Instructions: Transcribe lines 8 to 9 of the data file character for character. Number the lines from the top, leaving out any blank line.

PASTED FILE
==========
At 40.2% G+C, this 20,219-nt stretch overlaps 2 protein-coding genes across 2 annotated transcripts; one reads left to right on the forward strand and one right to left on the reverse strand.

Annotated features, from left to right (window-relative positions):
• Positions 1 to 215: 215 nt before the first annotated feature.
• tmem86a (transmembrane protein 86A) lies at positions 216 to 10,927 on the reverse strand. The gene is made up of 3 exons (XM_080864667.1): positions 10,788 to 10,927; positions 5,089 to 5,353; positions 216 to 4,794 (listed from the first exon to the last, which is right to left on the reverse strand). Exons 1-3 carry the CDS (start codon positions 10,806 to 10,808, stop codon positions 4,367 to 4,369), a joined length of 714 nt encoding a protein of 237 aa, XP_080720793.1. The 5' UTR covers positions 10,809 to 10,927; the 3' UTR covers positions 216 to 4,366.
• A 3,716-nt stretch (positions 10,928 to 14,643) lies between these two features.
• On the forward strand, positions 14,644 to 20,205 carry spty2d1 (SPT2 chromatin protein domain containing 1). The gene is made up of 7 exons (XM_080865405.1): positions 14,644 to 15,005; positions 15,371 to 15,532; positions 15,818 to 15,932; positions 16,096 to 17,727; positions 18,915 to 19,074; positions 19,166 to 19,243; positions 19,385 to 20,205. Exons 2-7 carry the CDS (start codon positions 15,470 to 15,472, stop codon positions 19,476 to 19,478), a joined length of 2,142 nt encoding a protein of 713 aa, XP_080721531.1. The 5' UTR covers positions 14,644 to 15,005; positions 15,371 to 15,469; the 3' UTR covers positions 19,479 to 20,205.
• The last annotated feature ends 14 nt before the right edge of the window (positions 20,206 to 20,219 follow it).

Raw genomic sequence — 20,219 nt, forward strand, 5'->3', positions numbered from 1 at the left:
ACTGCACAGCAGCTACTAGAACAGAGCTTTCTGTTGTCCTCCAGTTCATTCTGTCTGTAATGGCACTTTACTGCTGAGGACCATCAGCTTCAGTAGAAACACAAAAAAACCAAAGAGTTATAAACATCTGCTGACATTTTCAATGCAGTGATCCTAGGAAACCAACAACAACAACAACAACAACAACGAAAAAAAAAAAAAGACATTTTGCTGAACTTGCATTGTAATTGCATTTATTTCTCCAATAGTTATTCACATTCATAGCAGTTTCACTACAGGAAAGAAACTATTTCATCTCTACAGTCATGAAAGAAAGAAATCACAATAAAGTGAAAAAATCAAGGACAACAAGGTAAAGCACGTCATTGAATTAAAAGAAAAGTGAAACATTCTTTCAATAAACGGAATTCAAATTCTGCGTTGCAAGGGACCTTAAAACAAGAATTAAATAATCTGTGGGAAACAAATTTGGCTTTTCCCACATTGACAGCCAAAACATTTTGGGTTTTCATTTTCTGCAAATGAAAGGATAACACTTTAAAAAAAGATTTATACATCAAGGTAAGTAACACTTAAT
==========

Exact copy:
Raw genomic sequence — 20,219 nt, forward strand, 5'->3', positions numbered from 1 at the left:
ACTGCACAGCAGCTACTAGAACAGAGCTTTCTGTTGTCCTCCAGTTCATTCTGTCTGTAATGGCACTTTACTGCTGAGGACCATCAGCTTCAGTAGAAACACAAAAAAACCAAAGAGTTATAAACATCTGCTGACATTTTCAATGCAGTGATCCTAGGAAACCAACAACAACAACAACAACAACAACGAAAAAAAAAAAAAGACATTTTGCTGAACTTGCATTGTAATTGCATTTATTTCTCCAATAGTTATTCACATTCATAGCAGTTTCACTACAGGAAAGAAACTATTTCATCTCTACAGTCATGAAAGAAAGAAATCACAATAAAGTGAAAAAATCAAGGACAACAAGGTAAAGCACGTCATTGAATTAAAAGAAAAGTGAAACATTCTTTCAATAAACGGAATTCAAATTCTGCGTTGCAAGGGACCTTAAAACAAGAATTAAATAATCTGTGGGAAACAAATTTGGCTTTTCCCACATTGACAGCCAAAACATTTTGGGTTTTCATTTTCTGCAAATGAAAGGATAACACTTTAAAAAAAGATTTATACATCAAGGTAAGTAACACTTAAT